The World Justice Challenge 2019: Access to Justice Solutions is now open for submissions. Applications are due February 8, 2019. 

More than three billion people have unmet justice needs globally. This justice gap includes people who cannot obtain justice for everyday problems and people who face systematic exclusion from the law.

The World Justice Challenge 2019 is a competition to identify, recognize, and promote good practices and successful solutions to improve access to justice. These can include solutions that reduce barriers to resolving everyday justice problems, respond to the unmet justice needs of vulnerable populations, or address systematic forms of exclusion and injustice. The World Justice Challenge is designed to highlight projects that have shown demonstrable results and impacts, and showcase promising prospects for future progress, replication, and scaling. 

Eligible World Justice Challenge finalists will be featured at World Justice Forum VI: “Realizing Justice for All” from April 29-May 2, 2019 in The Hague, Netherlands. Winners will be announced during the Forum’s closing ceremony and receive a $10,000 prize in recognition of their promise and impact.

This call for submissions is focused on six specific thematic areas. Preference will be given to submissions focused on the intersection of access to justice and the six themes listed below:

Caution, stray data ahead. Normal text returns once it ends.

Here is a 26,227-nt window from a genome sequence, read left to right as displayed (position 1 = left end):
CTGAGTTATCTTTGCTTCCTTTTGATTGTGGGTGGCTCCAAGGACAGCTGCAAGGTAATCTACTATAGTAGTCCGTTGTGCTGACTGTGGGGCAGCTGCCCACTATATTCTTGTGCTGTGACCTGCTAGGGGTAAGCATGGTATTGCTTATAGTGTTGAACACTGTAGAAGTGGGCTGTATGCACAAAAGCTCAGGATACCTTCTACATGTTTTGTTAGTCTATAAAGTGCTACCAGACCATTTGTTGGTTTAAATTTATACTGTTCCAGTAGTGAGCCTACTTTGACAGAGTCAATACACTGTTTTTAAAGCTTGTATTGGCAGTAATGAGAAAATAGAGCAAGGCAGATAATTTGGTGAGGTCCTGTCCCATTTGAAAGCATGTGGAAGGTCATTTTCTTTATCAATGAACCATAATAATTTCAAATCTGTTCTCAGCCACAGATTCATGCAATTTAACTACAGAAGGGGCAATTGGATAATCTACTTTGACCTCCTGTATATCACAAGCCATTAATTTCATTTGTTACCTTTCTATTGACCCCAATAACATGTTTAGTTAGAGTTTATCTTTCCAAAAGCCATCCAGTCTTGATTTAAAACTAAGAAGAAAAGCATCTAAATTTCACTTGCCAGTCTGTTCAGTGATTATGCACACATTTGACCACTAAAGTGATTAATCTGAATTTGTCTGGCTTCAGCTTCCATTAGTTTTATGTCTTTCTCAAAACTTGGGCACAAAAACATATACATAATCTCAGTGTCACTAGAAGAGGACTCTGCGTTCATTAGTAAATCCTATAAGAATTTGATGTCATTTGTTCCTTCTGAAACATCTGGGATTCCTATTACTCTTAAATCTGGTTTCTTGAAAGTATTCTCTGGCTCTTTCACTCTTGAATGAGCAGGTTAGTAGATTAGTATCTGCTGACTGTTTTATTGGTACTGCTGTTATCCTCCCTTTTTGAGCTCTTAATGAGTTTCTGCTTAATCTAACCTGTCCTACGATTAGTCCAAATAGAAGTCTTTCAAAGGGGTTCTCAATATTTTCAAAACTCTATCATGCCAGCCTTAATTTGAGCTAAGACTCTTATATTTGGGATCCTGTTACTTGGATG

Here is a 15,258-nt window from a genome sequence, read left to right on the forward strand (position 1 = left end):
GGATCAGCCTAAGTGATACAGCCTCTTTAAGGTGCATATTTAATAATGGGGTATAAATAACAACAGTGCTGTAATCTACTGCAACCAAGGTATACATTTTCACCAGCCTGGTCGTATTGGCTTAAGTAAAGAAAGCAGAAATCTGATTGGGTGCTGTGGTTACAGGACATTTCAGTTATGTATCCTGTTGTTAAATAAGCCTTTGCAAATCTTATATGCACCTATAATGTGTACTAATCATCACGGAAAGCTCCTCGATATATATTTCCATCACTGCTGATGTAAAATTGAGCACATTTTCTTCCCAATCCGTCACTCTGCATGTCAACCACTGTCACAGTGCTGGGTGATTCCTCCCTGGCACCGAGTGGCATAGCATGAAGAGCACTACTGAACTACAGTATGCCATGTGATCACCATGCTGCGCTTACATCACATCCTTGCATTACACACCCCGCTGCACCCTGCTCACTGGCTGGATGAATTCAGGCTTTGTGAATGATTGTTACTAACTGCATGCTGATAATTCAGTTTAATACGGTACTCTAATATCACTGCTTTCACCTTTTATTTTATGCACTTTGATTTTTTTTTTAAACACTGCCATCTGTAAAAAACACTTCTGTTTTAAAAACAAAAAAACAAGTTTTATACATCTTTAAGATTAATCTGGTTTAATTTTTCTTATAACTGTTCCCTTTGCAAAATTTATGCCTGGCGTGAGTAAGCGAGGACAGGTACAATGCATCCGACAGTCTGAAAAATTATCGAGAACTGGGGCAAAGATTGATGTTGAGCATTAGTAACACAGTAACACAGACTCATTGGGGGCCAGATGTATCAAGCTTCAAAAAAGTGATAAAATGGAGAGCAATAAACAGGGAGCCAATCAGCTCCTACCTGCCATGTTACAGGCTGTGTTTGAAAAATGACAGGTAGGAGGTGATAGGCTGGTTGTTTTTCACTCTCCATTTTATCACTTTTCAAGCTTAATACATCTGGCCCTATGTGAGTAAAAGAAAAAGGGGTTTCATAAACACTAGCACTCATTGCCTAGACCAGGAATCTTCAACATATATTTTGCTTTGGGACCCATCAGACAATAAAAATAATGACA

• Technology
  • Gender Equality
  • Public Health
  • The Environment
  • Labor and Employment
  • Criminal Justice

Initiatives will be evaluated based on their potential for impact, scaling, replication, and sustainability.

The $10,000 USD prizes are open to organizations worldwide. Help us recognize and promote successful solutions to closing the justice gap! 

Learn more about the competition, themes, and submission guidelines here.

Follow updates on social media at #WorldJusticeChallenge.

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The UN Sustainable Development Goals lay out ambitious targets to guide development policies through 2030, including target 16.3's promise to "ensure equal access to justice for all." But as data on people's experience of justice grows, it is becoming increasingly clear that the world is not on track to meet this target.

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